“Earlier we were called upon to join our voices in saying never again,” concluded Anastasiou. “I want to remind us that those were the words uttered by Europeans at end of World War II, but the difference was their ‘never’ was never again war.”

For links to resources about the internment of Japanese-Americans — including historic manuscripts, videos, websites, images and books — visit PCC’s Research Guide, http://guides.pcc.edu/ExecutiveOrder9066

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Comments

There are 8 comment for this article. If you see something that doesn't belong, please click the x and report it.

x by Josh 2 months ago

History is always interesting, but it becomes less interesting when it seems that it is being wielded as a propaganda tool. Sure, it is important to remember our nation’s missteps through our history, but it certainly seems that this particular instance is being mis-remembered with an agenda in mind – in fact the article quotes, “they remain a dark mark on the nation’s record of respecting civil liberties and cultural differences.” It seems that this article, and the panel, is more a thinly disguised attempt to pillory certain modern politicians and certain modern voters with misplaced guilt by inaccurate and misleading association. I shall elaborate.

First off, the panel and article completely ignore the fact that German-Americans and Italian-Americans were also targeted for internment by this Executive Order. While the Japanese-Americans were eventually given reparations, the German-Americans and Italian-Americans were not. Why is this injustice ignored by the panel and the article? This is either a sign or poor research or an agenda.

Of course, Japanese-Americans were the majority of those who were interned, but this can be adaquately explained by simple historical fact. The Japanese attacked us on December 7, 1941, soon thereafter Japanese fleets were sailing towards Midway and Japanese soldiers had even invaded Alaska at Attu Island. Meanwhile, Germany military was embroiled in a life and death struggle in Russia and was stalled outside of Moscow, Lenningrad, and had been repulsed at Rostov. Italy’s “war machine” was a widely-acknowledged joke. Neither Germany nor Italy had attacked the United States – they merely declared war out of treaty obligations within the Anti-Comintern/Tripartate pacts. Thus, the taking of more vigorous means against the most immediate threat was completely rational in the context of the time, even if the means, in this case internment of American citizens, was wrong and unjust. That these facts are not mentioned seems to indicate either incompetence, or an agenda.

Racism is constantly mentioned by the panel and article. The author of the article does not even seem to understand what racism is. I’ll quote from the article, “That racism resonates today for members of Portland’s Muslim community.” As Malcolm X learned when he undertook the Hajj to Mecca, the RELIGION of Islam embraces all races, white, yellow, brown, and black. This mistake is made several times in the article and seems to make the agenda increasingly clear.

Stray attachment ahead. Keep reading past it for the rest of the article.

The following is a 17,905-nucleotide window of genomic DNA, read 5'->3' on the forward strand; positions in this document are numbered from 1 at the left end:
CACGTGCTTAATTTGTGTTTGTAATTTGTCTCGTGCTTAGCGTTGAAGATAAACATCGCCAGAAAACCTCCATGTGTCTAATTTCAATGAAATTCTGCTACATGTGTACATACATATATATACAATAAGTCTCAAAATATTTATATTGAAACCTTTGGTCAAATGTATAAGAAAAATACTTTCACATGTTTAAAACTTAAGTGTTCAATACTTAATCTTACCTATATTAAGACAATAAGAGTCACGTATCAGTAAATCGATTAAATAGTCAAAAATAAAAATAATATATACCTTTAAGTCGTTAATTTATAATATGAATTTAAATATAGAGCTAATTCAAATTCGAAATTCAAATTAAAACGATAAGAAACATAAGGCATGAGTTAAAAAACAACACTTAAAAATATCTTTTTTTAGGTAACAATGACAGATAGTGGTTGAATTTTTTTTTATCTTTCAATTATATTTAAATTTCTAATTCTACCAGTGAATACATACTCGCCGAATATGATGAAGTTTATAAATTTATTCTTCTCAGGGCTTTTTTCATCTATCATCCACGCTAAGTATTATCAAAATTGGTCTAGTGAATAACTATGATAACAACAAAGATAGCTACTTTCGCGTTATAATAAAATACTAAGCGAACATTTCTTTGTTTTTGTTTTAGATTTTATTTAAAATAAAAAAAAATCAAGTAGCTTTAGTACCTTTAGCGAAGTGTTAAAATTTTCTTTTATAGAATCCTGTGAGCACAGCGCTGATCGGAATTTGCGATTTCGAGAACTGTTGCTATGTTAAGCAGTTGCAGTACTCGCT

Oh sweet agenda pushing fear mongering. We finally reach the denouement. President Trump’s travel ban. “Guided” by the poor historical research and grossly misinformed accusations of the author and panelists we can finally “see” how President Trump is racist and, by association, his supporters and those that voted for him. I reject this insinuation. The problem with EO 9066 was that it was an open-ended removal of the rights of American CITIZENS. President Trump’s travel ban was a very short term (three months) inconvenience for various non-citizens. This shockingly bad historical comparison seems to be further proof of an agenda. A much more apposite comparison would be Presidents Bush and Obama’s targeting of American citizens for death via drone strike or President Obama’s wire-tapping of journalists’ communications and imprisonment of journalists more journalists than all previous Presidents combined. Of course, apt historical comparisons is not what this is about, now is it? From the evidence, it seems much more likely that divisive race-baiting is the objective.

Also, I object to the caveats underneath the “Start the discussion” label. As a publicly financed educational institution you are required by law to allow me to make any speech I feel like making on campus or on the school’s web sites so long as I don’t incite violence or a few other items not covered under the First Amendment. There have been several court cases that have decided this issue. That I have refrained from any of the free speech that you imperiously proclaim to be “Verboten” just means I am a tasteful, decent person.

x by Katherine Miller 2 months ago

Thanks for your comment and your input, Josh. This article was based on the opinions and personal experiences shared by the panelists and participants, many of whom had family members who were interned. As you describe, this chapter in U.S. history has many facets. PCC strives to view issues from all lenses, and the Remembrance Day event was one of those.